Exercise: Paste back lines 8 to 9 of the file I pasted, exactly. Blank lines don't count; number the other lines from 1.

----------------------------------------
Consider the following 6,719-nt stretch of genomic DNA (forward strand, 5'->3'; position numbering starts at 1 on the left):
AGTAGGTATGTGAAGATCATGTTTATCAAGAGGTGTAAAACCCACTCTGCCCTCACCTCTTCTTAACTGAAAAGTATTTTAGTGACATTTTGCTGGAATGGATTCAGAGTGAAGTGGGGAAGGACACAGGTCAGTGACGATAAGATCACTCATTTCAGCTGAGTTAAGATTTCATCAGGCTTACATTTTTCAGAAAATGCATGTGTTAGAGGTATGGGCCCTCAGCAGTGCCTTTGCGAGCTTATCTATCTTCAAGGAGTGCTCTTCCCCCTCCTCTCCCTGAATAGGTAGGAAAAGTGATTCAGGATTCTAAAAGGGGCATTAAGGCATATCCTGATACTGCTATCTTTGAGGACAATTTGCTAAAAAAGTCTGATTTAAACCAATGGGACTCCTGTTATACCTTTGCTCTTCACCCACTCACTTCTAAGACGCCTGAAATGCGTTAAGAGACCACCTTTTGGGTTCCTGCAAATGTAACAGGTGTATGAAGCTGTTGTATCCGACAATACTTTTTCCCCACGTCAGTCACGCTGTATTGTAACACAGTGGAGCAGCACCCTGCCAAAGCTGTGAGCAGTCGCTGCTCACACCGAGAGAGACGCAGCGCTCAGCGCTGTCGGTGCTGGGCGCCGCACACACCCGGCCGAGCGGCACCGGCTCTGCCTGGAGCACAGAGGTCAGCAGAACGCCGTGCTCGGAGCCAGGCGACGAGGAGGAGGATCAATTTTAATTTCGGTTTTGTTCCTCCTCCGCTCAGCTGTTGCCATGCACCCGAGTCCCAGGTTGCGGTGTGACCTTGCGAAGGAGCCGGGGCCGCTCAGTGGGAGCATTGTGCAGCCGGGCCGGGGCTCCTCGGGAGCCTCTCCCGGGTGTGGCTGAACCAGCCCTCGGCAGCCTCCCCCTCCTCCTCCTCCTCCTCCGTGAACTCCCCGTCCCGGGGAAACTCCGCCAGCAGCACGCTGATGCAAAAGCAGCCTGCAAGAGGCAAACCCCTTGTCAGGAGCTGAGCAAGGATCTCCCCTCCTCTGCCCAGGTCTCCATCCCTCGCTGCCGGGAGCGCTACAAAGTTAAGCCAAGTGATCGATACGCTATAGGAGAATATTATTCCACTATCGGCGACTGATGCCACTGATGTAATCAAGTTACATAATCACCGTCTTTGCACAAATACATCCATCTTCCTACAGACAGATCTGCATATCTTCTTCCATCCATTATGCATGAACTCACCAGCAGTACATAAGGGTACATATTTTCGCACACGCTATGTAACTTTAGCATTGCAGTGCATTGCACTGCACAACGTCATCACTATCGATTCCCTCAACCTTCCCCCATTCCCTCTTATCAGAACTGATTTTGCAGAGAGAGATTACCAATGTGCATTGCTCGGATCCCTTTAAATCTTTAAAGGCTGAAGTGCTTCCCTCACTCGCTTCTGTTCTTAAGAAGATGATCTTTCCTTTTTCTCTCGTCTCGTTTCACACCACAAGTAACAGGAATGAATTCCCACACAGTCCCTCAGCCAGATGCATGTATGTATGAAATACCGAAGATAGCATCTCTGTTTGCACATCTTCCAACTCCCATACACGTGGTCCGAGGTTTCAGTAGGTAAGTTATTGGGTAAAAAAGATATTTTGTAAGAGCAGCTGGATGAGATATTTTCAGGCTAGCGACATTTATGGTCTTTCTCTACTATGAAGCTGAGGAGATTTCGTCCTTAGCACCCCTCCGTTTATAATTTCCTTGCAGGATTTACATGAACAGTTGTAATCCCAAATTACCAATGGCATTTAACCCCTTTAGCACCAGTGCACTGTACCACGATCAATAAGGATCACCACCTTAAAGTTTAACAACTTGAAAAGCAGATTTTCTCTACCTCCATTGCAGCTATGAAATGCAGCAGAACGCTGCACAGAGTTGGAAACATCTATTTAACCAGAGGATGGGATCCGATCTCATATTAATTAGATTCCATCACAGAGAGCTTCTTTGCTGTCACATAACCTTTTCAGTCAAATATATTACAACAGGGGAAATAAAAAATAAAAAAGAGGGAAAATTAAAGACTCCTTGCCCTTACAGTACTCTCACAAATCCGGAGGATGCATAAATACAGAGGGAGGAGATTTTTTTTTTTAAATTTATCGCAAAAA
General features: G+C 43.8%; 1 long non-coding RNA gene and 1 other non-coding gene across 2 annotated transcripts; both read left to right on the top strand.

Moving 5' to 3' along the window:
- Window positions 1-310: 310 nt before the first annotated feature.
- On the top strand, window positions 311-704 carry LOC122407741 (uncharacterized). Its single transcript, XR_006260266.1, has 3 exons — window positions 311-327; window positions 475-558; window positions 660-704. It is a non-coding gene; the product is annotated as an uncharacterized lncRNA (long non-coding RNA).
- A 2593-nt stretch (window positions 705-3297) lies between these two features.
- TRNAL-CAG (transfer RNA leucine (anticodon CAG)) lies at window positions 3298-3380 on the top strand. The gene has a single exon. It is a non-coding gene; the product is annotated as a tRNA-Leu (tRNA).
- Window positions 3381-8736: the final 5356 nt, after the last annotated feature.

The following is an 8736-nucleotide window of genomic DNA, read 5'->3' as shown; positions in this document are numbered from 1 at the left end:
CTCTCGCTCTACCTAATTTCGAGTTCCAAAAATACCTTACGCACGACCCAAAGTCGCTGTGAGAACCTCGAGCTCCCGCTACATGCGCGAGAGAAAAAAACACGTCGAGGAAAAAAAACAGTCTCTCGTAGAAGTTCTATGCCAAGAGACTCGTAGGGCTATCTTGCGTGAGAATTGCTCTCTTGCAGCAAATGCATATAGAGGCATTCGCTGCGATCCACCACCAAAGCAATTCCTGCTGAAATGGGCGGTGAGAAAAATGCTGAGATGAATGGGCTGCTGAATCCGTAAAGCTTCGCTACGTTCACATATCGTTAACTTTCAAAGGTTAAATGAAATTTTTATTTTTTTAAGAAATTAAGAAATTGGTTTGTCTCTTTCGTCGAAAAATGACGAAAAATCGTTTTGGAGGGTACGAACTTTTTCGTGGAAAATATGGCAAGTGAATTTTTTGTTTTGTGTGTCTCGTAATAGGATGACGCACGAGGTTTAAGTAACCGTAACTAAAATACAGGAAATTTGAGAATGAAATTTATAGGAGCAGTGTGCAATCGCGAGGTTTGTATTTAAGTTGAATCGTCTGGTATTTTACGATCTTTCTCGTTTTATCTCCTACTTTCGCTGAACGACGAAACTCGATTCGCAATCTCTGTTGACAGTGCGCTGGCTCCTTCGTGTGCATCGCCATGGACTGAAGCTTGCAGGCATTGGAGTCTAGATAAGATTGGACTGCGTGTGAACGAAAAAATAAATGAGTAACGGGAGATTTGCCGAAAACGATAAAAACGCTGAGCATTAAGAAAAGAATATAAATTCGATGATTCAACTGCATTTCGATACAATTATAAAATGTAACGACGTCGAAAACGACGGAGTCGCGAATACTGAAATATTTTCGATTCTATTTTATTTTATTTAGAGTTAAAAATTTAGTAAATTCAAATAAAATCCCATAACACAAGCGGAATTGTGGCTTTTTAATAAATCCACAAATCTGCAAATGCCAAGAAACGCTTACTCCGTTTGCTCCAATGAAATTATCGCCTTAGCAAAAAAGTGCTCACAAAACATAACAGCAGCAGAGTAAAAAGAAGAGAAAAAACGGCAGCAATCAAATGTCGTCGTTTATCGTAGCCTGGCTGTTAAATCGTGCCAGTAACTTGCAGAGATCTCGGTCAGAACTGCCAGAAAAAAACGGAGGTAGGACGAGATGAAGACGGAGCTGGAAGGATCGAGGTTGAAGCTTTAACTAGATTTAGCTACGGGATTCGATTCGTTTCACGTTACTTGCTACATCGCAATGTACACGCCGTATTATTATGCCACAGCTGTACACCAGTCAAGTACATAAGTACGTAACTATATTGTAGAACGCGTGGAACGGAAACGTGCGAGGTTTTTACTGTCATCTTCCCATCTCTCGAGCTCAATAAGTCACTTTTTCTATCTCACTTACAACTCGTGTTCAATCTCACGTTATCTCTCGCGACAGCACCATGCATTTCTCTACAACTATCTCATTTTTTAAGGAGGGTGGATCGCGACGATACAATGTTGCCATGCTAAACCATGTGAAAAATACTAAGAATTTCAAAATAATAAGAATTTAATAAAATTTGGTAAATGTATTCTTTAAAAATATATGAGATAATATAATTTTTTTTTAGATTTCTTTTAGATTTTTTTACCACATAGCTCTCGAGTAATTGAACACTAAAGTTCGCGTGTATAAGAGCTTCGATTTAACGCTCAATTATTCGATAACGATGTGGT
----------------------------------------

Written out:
- TRNAL-CAG (transfer RNA leucine (anticodon CAG)) lies at window positions 3298-3380 on the top strand. The gene has a single exon. It is a non-coding gene; the product is annotated as a tRNA-Leu (tRNA).
- Window positions 3381-8736: the final 5356 nt, after the last annotated feature.